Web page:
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The Blind Electric Rays of the Genus Typhlonarke (Torpedinidae)


Compared with other countries, the New Zealand elasmobranch fauna is relatively poor in both genera and species. It is all the more remarkable, then, that in the small number of skates and rays in these waters, there are two species of blind electric rays (Typhlonarke aysoni and T. tarakea). T. aysoni is a well-recognized species, but T. tarakea was regarded by Whitley (1940) as only a "nominal species" and has been omitted in Fowler's extensive account (1941). Elsewhere, blind electric rays are known from only two places, each with one species. Of these, Benthobatis moresbyi Alcock 1898 has concealed eyes and comes from deep water off Southern India, and Narke (Bengalichthys) impennis (Annandale 1909), which has minute sunken eyes and lives in shallow water in the northern part of the Bay of Bengal. Both our species are as specialized as Benthobatis. Morphologically both are poor swimmers. It is doubtful that the thick-disced T. tarakea could swim at all, and in this species is found the greater independence of the pelvic appendage. In both species, the radial muscles of the pelvics are more heavily represented, particularly on the free appendage, than in Torpedo fairchildi. The mouth is apparently suctorial. The eyes are concealed by uninterrupted smooth skin, but, unlike Benthobatis, our species are from shallow water.

The G. Typhlonarke was established by Waite (1909) to contain T. aysoni (Hamilton 1902). originally placed in the G. Astrape but distinct in the form of the disc, junction of the disc and pelvics, the absence of functional eyes, and the short tail. Phillipps (1929) recognized a second species, oval in form and remarkable in the absence of a dorsal fin. In 1949, Phillipps states that a specimen taken on a "foul hook" at 130 fathoms in Cook Strait had a dorsal fin. Examination of the type in the Dominion Museum shows a definite scar at the site of the dorsal. Phillipps also states, on the evidence of Professor B. J. Marples, that both species occur off Otago Heads. Hamilton's original account actually includes both species, but clearly a specimen of T. aysoni as recognized by Waite (1909) was the first examined and is the basis for the species. This specimen is shown in Plate XII, Fig. B. The other figures in Hamilton's paper refer to T. tarakea. The confusion of the two species rests in the absence of functional eyes and the form of other striking features which apparently detracted attention from the quite definite distinctions between the two. Both species are blind, shallow water, obviously benthic, and with quaintly modified pelvics; but T. aysoni is circular in outline, the margin of the disc is thin, and the claspers do not reach beyond the margin of the disc. T. tarakea has an ovoidal disc with a heavy thick rim, and the claspers are visible in dorsal view. Other features common to both species, and not mentioned page 2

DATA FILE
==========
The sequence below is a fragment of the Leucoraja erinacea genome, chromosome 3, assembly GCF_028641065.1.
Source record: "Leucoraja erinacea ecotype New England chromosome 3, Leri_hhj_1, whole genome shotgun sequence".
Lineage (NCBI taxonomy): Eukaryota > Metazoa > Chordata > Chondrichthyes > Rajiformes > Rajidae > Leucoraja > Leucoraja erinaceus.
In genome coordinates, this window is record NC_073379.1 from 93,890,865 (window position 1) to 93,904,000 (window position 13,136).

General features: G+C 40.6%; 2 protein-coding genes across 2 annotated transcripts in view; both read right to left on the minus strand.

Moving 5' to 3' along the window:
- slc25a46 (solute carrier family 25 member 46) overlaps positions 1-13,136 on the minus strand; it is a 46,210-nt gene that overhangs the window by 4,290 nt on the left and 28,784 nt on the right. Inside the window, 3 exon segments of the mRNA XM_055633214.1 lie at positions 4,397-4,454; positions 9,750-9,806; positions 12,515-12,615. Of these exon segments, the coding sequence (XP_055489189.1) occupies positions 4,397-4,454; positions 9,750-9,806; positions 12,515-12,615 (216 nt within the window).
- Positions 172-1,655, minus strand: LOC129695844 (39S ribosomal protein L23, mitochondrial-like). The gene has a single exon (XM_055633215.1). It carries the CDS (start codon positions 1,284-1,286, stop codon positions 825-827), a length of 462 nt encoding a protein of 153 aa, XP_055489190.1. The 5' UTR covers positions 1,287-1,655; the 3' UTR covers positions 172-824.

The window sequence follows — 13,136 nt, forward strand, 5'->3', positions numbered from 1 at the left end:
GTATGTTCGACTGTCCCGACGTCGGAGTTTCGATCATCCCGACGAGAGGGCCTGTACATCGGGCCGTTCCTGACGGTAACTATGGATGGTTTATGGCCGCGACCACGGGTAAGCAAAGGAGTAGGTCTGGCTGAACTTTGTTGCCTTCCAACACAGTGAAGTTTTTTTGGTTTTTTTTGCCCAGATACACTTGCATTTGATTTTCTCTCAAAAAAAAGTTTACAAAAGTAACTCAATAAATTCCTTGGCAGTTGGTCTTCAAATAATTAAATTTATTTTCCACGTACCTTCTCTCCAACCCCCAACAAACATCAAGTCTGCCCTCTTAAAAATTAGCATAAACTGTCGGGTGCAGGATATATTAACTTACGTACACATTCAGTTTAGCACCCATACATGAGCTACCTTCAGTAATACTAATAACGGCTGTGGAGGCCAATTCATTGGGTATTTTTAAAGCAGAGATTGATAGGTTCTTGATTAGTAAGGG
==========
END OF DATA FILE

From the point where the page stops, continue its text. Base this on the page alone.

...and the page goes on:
Plate 1 (scale in cm.)

Plate 1 (scale in cm.)

A: T. aysoni, ventral view. B: T. aysoni, dorsal view. C: T. tarakea, dorsal view. D, E: T. tarakea. ventral views. F: Torpedo fairchildi, mouth and nostrils. G: T. aysoni, mouth and nostrils. H: T. aysoni, columns of electric organ in dorsal view. I: Torpedo fairchildi, columns of electric organ in dorsal view. J: T. tarakea, superficial dissection of dorsal surface of head region on left side, to show reduced eye.

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Text-figure 1 (scale in cm.)

Text-figure 1 (scale in cm.)

A: T. tarakea, lateral view. B: T. aysoni. lateral view. C: T. tarakea. tooth plate. upper jaw. D: T. tarakea, median teeth of first, third, and fifth rows, lower jaw. E. F: T. aysoni, median teeth of first, third, and fifth rows, upper and lower jaws.

Abbreviations: AP, pelvic fin appendage. BEO, boundary of electric organ. BL, lower lip. CEO, column of electric organ. CR, neurocranium. E, eye-ball. EM, ocular muscles, EO, electric organ. LLP, lateral line pore. LJ, lower jaw. LMX, m. levator maxillae. LR, m. levator rostri. MA. naris. NF, nasal flap. N.I I. optic tract. OED, opening of the endolymphatic duct. P. pedicel. ROS, r. ophthalmicus superficialis, SC, dorsal extension of the scapula. SP, spiracle. UJ, upper jaw. UL, Upper lip. WSP, anterior wall of spiracle.

by Waite in his generic description, are: the rostral cartilage, short and reduced to a median portion only; the anterior edge of the disc supported by greatly enlarged preorbital cartilages: the cranium lacks a formed orbit: the pectoral girdle extends as a complete ring around the vertebral column; on each side of the head there is a large electric organ, hounded medially by the trunk muscles and laterally by the propterygial elements: the columns forming the electric organ are very large, there being only 180 to 200 columns in each organ (Torpedo marmorata has about 450 columns per organ). Waite (1909) and Phillipps (1929) state that the eye is lacking in Typhlonarke though an optic nerve persists. Dissection of a number of specimens of both T. aysoni and T. tarakca shows (Plate 1, Fig. J) that the eye and optic nerve are present in both species, though the eye is not visible externally, being some 2.0 mm. under the surface of the skin in the subcutaneous fascia. Very delicate fibres inserted on the eyeball apparently represent vestiges of the ocular muscles.